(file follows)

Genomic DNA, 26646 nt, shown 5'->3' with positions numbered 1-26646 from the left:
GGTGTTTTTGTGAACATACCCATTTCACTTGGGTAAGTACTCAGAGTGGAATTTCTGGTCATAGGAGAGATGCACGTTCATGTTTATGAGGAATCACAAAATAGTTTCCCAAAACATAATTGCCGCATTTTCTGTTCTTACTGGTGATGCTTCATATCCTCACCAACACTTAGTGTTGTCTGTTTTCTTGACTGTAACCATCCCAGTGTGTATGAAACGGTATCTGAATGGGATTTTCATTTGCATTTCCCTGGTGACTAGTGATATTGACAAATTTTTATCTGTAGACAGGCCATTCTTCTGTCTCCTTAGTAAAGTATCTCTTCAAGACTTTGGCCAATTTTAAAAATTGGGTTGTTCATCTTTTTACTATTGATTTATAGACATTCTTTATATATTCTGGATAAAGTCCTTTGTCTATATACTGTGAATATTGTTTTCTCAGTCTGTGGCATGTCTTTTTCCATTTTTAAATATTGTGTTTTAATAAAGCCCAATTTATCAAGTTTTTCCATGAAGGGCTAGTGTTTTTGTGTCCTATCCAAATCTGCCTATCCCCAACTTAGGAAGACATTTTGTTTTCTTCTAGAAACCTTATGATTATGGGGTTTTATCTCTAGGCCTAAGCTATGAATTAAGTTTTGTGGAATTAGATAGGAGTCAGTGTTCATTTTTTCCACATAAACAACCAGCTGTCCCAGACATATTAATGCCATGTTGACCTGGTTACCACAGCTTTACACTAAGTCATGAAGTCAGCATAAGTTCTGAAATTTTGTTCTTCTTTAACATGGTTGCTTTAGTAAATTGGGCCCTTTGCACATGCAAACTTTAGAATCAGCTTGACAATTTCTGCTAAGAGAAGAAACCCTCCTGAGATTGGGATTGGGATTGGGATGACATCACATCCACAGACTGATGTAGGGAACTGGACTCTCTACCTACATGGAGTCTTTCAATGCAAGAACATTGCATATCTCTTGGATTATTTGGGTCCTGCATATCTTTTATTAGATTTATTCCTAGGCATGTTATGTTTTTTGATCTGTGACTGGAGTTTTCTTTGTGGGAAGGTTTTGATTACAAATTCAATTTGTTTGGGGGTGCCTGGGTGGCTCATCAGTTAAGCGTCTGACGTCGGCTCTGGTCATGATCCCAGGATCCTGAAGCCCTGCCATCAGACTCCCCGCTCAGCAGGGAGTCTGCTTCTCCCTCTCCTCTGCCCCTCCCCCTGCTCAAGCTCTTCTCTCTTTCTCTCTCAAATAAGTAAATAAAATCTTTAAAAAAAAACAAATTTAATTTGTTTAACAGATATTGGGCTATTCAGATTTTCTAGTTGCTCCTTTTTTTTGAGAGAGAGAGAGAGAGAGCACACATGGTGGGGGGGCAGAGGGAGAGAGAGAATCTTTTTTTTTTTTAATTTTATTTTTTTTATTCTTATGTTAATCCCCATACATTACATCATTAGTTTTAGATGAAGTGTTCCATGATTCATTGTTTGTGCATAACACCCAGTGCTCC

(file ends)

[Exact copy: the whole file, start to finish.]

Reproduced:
Genomic DNA, 26646 nt, shown 5'->3' with positions numbered 1-26646 from the left:
GGTGTTTTTGTGAACATACCCATTTCACTTGGGTAAGTACTCAGAGTGGAATTTCTGGTCATAGGAGAGATGCACGTTCATGTTTATGAGGAATCACAAAATAGTTTCCCAAAACATAATTGCCGCATTTTCTGTTCTTACTGGTGATGCTTCATATCCTCACCAACACTTAGTGTTGTCTGTTTTCTTGACTGTAACCATCCCAGTGTGTATGAAACGGTATCTGAATGGGATTTTCATTTGCATTTCCCTGGTGACTAGTGATATTGACAAATTTTTATCTGTAGACAGGCCATTCTTCTGTCTCCTTAGTAAAGTATCTCTTCAAGACTTTGGCCAATTTTAAAAATTGGGTTGTTCATCTTTTTACTATTGATTTATAGACATTCTTTATATATTCTGGATAAAGTCCTTTGTCTATATACTGTGAATATTGTTTTCTCAGTCTGTGGCATGTCTTTTTCCATTTTTAAATATTGTGTTTTAATAAAGCCCAATTTATCAAGTTTTTCCATGAAGGGCTAGTGTTTTTGTGTCCTATCCAAATCTGCCTATCCCCAACTTAGGAAGACATTTTGTTTTCTTCTAGAAACCTTATGATTATGGGGTTTTATCTCTAGGCCTAAGCTATGAATTAAGTTTTGTGGAATTAGATAGGAGTCAGTGTTCATTTTTTCCACATAAACAACCAGCTGTCCCAGACATATTAATGCCATGTTGACCTGGTTACCACAGCTTTACACTAAGTCATGAAGTCAGCATAAGTTCTGAAATTTTGTTCTTCTTTAACATGGTTGCTTTAGTAAATTGGGCCCTTTGCACATGCAAACTTTAGAATCAGCTTGACAATTTCTGCTAAGAGAAGAAACCCTCCTGAGATTGGGATTGGGATTGGGATGACATCACATCCACAGACTGATGTAGGGAACTGGACTCTCTACCTACATGGAGTCTTTCAATGCAAGAACATTGCATATCTCTTGGATTATTTGGGTCCTGCATATCTTTTATTAGATTTATTCCTAGGCATGTTATGTTTTTTGATCTGTGACTGGAGTTTTCTTTGTGGGAAGGTTTTGATTACAAATTCAATTTGTTTGGGGGTGCCTGGGTGGCTCATCAGTTAAGCGTCTGACGTCGGCTCTGGTCATGATCCCAGGATCCTGAAGCCCTGCCATCAGACTCCCCGCTCAGCAGGGAGTCTGCTTCTCCCTCTCCTCTGCCCCTCCCCCTGCTCAAGCTCTTCTCTCTTTCTCTCTCAAATAAGTAAATAAAATCTTTAAAAAAAAACAAATTTAATTTGTTTAACAGATATTGGGCTATTCAGATTTTCTAGTTGCTCCTTTTTTTTGAGAGAGAGAGAGAGAGAGCACACATGGTGGGGGGGCAGAGGGAGAGAGAGAATCTTTTTTTTTTTTAATTTTATTTTTTTTATTCTTATGTTAATCCCCATACATTACATCATTAGTTTTAGATGAAGTGTTCCATGATTCATTGTTTGTGCATAACACCCAGTGCTCC